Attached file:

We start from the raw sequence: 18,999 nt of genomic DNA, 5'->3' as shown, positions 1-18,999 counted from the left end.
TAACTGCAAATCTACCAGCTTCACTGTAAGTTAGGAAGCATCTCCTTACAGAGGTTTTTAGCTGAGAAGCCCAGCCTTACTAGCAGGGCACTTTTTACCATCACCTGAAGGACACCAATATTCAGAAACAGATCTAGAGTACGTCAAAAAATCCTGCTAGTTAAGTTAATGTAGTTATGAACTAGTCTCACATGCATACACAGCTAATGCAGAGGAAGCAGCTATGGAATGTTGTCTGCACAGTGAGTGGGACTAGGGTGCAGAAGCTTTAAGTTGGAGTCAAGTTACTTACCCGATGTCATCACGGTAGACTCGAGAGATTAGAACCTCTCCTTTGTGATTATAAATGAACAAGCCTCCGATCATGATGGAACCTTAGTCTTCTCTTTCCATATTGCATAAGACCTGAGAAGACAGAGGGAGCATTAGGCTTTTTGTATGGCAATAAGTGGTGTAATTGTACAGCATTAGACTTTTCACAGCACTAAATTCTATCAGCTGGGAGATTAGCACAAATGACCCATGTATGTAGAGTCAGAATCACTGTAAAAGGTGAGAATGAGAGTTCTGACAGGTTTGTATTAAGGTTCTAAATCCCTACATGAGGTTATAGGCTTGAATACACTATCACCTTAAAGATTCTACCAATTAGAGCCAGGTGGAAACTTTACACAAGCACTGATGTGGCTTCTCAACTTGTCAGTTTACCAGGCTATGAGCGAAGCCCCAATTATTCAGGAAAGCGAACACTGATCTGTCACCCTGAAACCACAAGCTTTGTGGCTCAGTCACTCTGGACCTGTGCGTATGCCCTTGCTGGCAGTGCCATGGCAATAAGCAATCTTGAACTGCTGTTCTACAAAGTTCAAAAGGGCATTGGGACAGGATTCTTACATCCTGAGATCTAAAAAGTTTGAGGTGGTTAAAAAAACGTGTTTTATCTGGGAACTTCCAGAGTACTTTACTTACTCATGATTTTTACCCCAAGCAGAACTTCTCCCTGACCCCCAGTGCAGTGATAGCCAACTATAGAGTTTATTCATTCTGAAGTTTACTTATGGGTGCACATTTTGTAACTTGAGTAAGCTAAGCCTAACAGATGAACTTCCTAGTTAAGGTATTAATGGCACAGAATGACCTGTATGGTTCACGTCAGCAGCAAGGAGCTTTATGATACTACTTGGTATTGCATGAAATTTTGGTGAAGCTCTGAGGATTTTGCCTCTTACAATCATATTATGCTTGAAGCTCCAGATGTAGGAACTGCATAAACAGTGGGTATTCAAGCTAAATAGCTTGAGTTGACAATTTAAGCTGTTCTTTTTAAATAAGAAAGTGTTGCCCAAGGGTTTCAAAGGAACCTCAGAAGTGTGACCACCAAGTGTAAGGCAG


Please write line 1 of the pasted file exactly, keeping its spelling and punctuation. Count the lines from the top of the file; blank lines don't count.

We start from the raw sequence: 18,999 nt of genomic DNA, 5'->3' as shown, positions 1-18,999 counted from the left end.